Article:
This is just another example of how local food benefits our local community!

ABOUT SEASONAL ROOTS

Since 2011, Seasonal Roots’ online farmers market has connected Virginia families with local family farmers who use sustainable, humane practices. Our veggie fairies – mostly moms who believe in living better through scrumptious, healthy eating, being kind to animals, protecting the environment, and spreading joy – home-deliver freshly harvested produce, pastured eggs, grassfed dairy and meat, plus artisan fare. We empower our members to eat better and live better with more nutritious, flavorful food that’s good for us and good for the planet. More info at seasonalroots.com.

Labor Day grill local food

Labor Day ideas: Grill local food!

How to throw just about all your local food on the barbie

By the Veggie Fairy Team

You can cook a whole Labor Day meal on the grill, even if the food you’re making varies in how it should be cooked.

The secret

The secret to doing it is to create two zones, one for direct heat and one for indirect heat. So in a gas grill with two burners, turn one to medium high, the other to medium low; in charcoal grills, heap the coals to one side. The hotter side is your direct heat zone – the rest of the grill is the indirect heat zone.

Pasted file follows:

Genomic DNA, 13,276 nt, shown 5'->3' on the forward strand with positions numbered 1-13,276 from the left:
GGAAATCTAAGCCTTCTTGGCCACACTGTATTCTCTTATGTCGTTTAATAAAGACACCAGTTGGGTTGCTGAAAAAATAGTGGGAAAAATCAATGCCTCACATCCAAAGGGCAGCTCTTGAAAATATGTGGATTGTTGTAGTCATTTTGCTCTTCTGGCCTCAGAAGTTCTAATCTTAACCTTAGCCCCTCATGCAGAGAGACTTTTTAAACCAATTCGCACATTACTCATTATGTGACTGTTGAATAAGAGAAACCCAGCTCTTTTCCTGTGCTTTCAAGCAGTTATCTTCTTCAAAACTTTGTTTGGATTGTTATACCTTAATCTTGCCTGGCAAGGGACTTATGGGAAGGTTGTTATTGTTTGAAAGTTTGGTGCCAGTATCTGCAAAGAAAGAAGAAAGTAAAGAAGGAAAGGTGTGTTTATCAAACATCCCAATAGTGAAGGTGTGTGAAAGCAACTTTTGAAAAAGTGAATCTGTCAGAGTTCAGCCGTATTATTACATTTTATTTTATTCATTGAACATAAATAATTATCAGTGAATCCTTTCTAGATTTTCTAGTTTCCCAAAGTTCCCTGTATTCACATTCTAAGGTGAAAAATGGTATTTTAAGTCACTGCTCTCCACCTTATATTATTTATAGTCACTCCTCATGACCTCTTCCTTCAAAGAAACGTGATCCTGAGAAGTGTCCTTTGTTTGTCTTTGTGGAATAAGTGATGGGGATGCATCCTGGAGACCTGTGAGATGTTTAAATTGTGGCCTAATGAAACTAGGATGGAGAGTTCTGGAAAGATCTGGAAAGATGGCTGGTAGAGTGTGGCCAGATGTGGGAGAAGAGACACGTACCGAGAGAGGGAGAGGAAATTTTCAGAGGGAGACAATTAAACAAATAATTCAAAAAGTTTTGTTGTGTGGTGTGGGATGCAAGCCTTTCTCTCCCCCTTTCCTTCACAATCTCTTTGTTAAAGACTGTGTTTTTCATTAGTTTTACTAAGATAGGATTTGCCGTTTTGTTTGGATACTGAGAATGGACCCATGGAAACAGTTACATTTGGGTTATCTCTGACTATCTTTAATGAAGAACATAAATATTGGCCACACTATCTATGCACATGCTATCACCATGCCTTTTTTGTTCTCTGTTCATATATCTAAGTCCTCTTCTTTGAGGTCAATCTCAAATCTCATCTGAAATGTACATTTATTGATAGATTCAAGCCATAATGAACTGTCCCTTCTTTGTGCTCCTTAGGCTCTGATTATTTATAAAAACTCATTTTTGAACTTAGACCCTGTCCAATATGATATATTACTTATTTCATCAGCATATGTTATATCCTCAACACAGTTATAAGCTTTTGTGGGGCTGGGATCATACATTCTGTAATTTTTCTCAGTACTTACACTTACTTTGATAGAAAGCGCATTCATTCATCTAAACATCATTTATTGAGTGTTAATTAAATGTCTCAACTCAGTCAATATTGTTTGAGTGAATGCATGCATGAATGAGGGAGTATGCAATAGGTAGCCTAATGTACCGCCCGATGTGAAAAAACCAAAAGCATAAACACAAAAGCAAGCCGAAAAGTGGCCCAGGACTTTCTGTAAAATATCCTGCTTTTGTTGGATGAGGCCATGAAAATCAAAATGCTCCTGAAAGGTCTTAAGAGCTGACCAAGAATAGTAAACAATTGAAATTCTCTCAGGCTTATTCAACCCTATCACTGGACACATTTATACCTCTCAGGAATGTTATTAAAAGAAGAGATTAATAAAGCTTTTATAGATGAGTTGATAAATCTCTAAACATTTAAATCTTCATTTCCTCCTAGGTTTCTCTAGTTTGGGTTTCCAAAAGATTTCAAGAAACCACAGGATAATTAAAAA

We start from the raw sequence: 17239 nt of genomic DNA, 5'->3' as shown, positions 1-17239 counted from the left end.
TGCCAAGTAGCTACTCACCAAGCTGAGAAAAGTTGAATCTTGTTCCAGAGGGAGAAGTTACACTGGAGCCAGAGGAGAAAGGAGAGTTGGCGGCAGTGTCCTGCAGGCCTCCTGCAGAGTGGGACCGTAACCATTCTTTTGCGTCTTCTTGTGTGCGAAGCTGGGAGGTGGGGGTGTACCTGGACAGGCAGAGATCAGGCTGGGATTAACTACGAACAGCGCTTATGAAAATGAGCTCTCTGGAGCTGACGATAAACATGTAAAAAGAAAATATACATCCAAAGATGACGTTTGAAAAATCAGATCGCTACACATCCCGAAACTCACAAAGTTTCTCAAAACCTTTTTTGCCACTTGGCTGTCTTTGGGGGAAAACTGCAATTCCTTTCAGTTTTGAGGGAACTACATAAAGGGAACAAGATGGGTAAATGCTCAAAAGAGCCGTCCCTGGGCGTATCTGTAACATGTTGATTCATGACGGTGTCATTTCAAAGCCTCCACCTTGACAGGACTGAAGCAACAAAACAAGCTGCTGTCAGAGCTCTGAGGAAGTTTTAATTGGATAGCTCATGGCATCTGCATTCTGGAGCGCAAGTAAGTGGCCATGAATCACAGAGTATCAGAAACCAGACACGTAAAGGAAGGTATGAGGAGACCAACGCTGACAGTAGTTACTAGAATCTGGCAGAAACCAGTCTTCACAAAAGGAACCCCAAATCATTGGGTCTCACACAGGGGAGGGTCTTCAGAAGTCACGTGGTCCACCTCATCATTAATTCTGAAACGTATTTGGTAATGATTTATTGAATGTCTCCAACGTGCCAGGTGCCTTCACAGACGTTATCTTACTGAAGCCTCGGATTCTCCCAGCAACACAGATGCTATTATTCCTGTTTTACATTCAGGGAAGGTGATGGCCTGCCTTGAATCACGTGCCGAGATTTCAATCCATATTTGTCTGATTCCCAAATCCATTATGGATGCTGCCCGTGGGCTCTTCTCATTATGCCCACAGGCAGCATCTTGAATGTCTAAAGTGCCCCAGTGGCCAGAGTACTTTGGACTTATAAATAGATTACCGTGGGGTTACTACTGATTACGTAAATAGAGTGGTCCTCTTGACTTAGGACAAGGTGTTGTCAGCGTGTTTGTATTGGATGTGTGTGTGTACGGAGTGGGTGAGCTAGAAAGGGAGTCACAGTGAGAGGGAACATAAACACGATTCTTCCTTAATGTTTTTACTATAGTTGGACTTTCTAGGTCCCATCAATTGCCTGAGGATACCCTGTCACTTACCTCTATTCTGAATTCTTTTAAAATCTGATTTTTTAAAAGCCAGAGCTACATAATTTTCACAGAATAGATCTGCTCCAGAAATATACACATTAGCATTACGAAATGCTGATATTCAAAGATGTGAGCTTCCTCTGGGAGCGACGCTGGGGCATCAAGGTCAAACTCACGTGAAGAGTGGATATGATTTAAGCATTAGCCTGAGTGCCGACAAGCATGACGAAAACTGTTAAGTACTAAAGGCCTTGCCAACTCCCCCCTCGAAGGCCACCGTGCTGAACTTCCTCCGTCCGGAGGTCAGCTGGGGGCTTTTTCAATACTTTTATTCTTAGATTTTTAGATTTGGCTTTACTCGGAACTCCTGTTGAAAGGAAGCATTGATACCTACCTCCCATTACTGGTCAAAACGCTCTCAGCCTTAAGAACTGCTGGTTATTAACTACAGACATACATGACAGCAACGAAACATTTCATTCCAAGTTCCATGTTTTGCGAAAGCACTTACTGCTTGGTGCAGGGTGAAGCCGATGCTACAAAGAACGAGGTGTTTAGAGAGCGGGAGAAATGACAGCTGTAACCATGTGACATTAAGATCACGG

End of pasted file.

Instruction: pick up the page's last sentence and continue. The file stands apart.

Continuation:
Direct heat

This is ideal for small, tender foods that cook quickly. Things like sliced vegetables and fruits, corn on the cob, burgers, steaks, chops, boneless chicken, fish fillets, and shellfish. Direct heat sears the surface – developing flavors, textures, and caramelization – while cooking through to the center.

Indirect heat

This is better for larger, tougher foods that require longer cooking times. Think whole potatoes wrapped in foil, other dense root vegetables like turnips, and whole chickens, roasts, and racks of ribs. It’s also the best way to finish whole potatoes cooked without foil and bone-in cuts that are seared first over direct heat. Or vice versa for bone-in, skin-on chicken legs where you want crispy skin: Roast them first over indirect heat, then crisp the skin over direct heat.

Resource guides

Here are a few resources for grilling veggies, fruit, and meat:
A guide to grilling vegetables
A guide to grilling fruit
A guide to grilling meat

Naked or dressed?